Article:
Baltimore resident, a freshman at Cornell University, proves dyslexia is no obstacle to educational success
PRINCETON, NJ – Learning Ally, a 66-year-old nonprofit serving individuals with learning and visual disabilities, has bestowed its highest award to Mara Schein of Baltimore, MD. Schein is one of six students from across the U.S. who will receive cash awards and travel with their families to be honored at Learning Ally’s National Gala celebration in Washington, DC in April.
You would never guess that Schein, a freshman at Cornell University with a passion for public policy, was at one point in her life resigned to being a non-reader and poor student. During elementary school, she recalls that “her classmates effortlessly flittered through the pages of novels, while I struggled to get through picture books.” As a 4th grader diagnosed with dyslexia, she flunked spelling and her parents had to “bribe” her to even open a book. Because of her learning differences, her confidence plummeted as she struggled in vain to keep up with her peers in reading.
Schein turned a major corner when she discovered tools that could help her access and enjoy reading. By using human-narrated audiobooks from Learning Ally and other assistive technology resources, she was able to take in books at the same speed and grade level as her classmates. “With the new tools at my disposal, I unearthed the joys of reading and acquired a profound respect for the written word I was previously unaware that I lacked,” she says.
With newfound confidence and a world of literature at her fingertips, Schein excelled in school, graduating high school as a straight-A student with research experience at Johns Hopkins Hospital. She also spent several years tutoring 5th grade students at a local inner city charter school in Baltimore.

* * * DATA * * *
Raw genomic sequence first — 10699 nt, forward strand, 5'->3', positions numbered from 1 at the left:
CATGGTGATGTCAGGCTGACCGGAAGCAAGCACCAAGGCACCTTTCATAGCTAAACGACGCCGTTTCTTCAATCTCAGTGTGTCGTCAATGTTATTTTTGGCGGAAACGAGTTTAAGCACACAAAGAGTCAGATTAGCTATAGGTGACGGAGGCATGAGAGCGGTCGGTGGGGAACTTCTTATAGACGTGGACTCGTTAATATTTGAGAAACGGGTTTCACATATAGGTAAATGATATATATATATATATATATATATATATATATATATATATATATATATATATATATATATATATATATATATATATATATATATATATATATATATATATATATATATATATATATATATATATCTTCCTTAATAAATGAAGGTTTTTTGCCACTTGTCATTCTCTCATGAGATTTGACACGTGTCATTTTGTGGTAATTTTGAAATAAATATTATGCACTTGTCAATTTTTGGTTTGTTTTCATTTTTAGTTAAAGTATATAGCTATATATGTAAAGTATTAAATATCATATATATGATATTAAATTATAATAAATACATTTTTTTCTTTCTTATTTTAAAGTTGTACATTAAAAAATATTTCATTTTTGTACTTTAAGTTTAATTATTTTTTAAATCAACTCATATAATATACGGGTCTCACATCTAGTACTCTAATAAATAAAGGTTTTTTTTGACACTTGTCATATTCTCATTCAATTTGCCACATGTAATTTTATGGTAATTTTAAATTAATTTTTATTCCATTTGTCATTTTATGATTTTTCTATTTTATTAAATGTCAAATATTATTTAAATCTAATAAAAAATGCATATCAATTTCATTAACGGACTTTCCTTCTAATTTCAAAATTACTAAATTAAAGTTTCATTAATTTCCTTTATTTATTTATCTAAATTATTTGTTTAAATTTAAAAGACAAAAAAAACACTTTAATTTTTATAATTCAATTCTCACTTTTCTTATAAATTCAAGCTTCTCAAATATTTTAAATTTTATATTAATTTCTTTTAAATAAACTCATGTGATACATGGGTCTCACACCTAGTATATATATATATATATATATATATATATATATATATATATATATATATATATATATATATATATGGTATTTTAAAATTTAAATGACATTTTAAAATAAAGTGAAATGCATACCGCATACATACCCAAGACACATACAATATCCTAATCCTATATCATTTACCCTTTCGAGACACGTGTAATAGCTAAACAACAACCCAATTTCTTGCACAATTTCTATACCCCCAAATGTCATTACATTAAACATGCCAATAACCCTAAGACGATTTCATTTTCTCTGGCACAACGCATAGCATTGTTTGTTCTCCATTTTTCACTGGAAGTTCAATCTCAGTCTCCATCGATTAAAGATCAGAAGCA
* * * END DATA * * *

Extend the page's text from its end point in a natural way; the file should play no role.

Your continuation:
In only her first semester as a freshman at Cornell University, Schein pulled off a 4.28 GPA. The huge challenges she has faced from her dyslexia have ultimately pushed her to be a driven, engaged student. “What I once saw as my greatest academic obstacle is now the driving force behind my education,” she says.
About the National Achievement Awards
Each year, Learning Ally honors exceptional students through the Marion Huber Learning Through Listening Awards, which were instituted in 1991 for high school seniors with learning differences such as dyslexia. Hundreds of students apply for these prestigious awards each year and are selected by committees of Learning Ally volunteers, board members, parents, educators, donors and staff. Students are recognized for their academic excellence, extraordinary leadership, and service to others; and they have thrived on their education paths thanks in part to their extensive use of accessible educational content and assistive technology provided by Learning Ally. Each award winner has a long list of honors and accomplishments, and has graduated with a GPA above 3.0, with most near the 4.0 mark. For more information, visit http://naa.LearningAlly.org.
About Learning Ally
Founded in 1948, Learning Ally helps K-12, college and graduate students, veterans and lifelong learners – all of whom read and learn differently due to blindness, visual impairment, dyslexia, or other learning disabilities. Through its support programs and audiobooks, Learning Ally enables families and teachers to help students thrive and succeed. The organization provides support to parents and students through events, webinars, personal consultations and other tools; and integrated learning management systems and professional development for teachers. In addition, Learning Ally’s collection of more than 80,000 human-narrated audio textbooks and literature titles can be downloaded on mainstream smartphones and tablets, and is the largest of its kind in the world. Several thousand volunteers help to produce the educational materials, which students rely on to achieve academic and professional success. As a 501(c)3 nonprofit, Learning Ally is partially funded by grants from state and local education programs, and the generous contributions of individuals, foundations and corporations. For more information, visit http://LearningAlly.org.
Contact: Doug Sprei
Learning Ally PR & Communications